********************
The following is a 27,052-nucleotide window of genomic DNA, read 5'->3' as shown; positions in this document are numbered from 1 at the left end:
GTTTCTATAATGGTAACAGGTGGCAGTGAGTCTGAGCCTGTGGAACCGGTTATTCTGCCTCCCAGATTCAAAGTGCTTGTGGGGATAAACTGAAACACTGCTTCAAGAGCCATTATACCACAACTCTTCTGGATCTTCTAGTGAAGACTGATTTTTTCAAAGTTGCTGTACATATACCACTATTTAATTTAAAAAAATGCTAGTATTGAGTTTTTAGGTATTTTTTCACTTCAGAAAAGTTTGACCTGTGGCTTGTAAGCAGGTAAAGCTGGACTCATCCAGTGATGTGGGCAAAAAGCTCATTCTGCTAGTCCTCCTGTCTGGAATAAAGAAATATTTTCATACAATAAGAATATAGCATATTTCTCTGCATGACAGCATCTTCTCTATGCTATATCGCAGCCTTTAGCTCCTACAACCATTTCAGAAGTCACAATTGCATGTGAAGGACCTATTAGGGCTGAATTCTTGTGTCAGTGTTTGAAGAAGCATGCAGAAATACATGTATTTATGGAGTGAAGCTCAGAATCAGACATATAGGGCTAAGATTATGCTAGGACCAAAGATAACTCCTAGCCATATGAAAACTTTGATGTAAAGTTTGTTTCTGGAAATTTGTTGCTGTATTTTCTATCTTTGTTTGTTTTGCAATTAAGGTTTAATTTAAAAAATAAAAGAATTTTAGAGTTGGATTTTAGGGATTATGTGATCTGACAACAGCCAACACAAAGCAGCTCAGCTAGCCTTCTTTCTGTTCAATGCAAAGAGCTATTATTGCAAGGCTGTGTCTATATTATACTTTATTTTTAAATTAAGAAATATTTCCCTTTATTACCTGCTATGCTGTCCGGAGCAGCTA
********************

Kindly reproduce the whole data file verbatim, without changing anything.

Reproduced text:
The following is a 27,052-nucleotide window of genomic DNA, read 5'->3' as shown; positions in this document are numbered from 1 at the left end:
GTTTCTATAATGGTAACAGGTGGCAGTGAGTCTGAGCCTGTGGAACCGGTTATTCTGCCTCCCAGATTCAAAGTGCTTGTGGGGATAAACTGAAACACTGCTTCAAGAGCCATTATACCACAACTCTTCTGGATCTTCTAGTGAAGACTGATTTTTTCAAAGTTGCTGTACATATACCACTATTTAATTTAAAAAAATGCTAGTATTGAGTTTTTAGGTATTTTTTCACTTCAGAAAAGTTTGACCTGTGGCTTGTAAGCAGGTAAAGCTGGACTCATCCAGTGATGTGGGCAAAAAGCTCATTCTGCTAGTCCTCCTGTCTGGAATAAAGAAATATTTTCATACAATAAGAATATAGCATATTTCTCTGCATGACAGCATCTTCTCTATGCTATATCGCAGCCTTTAGCTCCTACAACCATTTCAGAAGTCACAATTGCATGTGAAGGACCTATTAGGGCTGAATTCTTGTGTCAGTGTTTGAAGAAGCATGCAGAAATACATGTATTTATGGAGTGAAGCTCAGAATCAGACATATAGGGCTAAGATTATGCTAGGACCAAAGATAACTCCTAGCCATATGAAAACTTTGATGTAAAGTTTGTTTCTGGAAATTTGTTGCTGTATTTTCTATCTTTGTTTGTTTTGCAATTAAGGTTTAATTTAAAAAATAAAAGAATTTTAGAGTTGGATTTTAGGGATTATGTGATCTGACAACAGCCAACACAAAGCAGCTCAGCTAGCCTTCTTTCTGTTCAATGCAAAGAGCTATTATTGCAAGGCTGTGTCTATATTATACTTTATTTTTAAATTAAGAAATATTTCCCTTTATTACCTGCTATGCTGTCCGGAGCAGCTA